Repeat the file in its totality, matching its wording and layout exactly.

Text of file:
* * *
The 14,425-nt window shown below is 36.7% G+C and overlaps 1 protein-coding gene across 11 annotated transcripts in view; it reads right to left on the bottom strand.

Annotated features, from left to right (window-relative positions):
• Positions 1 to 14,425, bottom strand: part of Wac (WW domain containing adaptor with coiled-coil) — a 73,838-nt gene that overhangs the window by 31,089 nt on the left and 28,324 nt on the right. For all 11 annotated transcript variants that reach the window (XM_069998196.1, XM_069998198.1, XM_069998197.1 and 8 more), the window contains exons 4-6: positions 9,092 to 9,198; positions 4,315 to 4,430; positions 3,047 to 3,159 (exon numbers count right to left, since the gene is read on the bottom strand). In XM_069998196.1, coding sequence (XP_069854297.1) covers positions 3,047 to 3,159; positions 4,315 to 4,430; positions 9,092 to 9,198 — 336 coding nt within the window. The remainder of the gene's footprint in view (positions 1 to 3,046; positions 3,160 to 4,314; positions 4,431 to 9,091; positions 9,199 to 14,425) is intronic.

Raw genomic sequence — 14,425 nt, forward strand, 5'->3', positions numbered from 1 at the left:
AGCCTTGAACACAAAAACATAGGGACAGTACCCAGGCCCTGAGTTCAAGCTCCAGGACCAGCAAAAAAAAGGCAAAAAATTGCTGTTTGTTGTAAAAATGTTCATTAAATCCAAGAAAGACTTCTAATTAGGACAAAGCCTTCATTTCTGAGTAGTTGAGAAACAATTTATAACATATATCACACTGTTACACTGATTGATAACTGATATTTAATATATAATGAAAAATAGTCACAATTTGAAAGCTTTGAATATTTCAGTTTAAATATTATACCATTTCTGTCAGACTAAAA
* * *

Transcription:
The 14,425-nt window shown below is 36.7% G+C and overlaps 1 protein-coding gene across 11 annotated transcripts in view; it reads right to left on the bottom strand.

Annotated features, from left to right (window-relative positions):
• Positions 1 to 14,425, bottom strand: part of Wac (WW domain containing adaptor with coiled-coil) — a 73,838-nt gene that overhangs the window by 31,089 nt on the left and 28,324 nt on the right. For all 11 annotated transcript variants that reach the window (XM_069998196.1, XM_069998198.1, XM_069998197.1 and 8 more), the window contains exons 4-6: positions 9,092 to 9,198; positions 4,315 to 4,430; positions 3,047 to 3,159 (exon numbers count right to left, since the gene is read on the bottom strand). In XM_069998196.1, coding sequence (XP_069854297.1) covers positions 3,047 to 3,159; positions 4,315 to 4,430; positions 9,092 to 9,198 — 336 coding nt within the window. The remainder of the gene's footprint in view (positions 1 to 3,046; positions 3,160 to 4,314; positions 4,431 to 9,091; positions 9,199 to 14,425) is intronic.

Raw genomic sequence — 14,425 nt, forward strand, 5'->3', positions numbered from 1 at the left:
AGCCTTGAACACAAAAACATAGGGACAGTACCCAGGCCCTGAGTTCAAGCTCCAGGACCAGCAAAAAAAAGGCAAAAAATTGCTGTTTGTTGTAAAAATGTTCATTAAATCCAAGAAAGACTTCTAATTAGGACAAAGCCTTCATTTCTGAGTAGTTGAGAAACAATTTATAACATATATCACACTGTTACACTGATTGATAACTGATATTTAATATATAATGAAAAATAGTCACAATTTGAAAGCTTTGAATATTTCAGTTTAAATATTATACCATTTCTGTCAGACTAAAA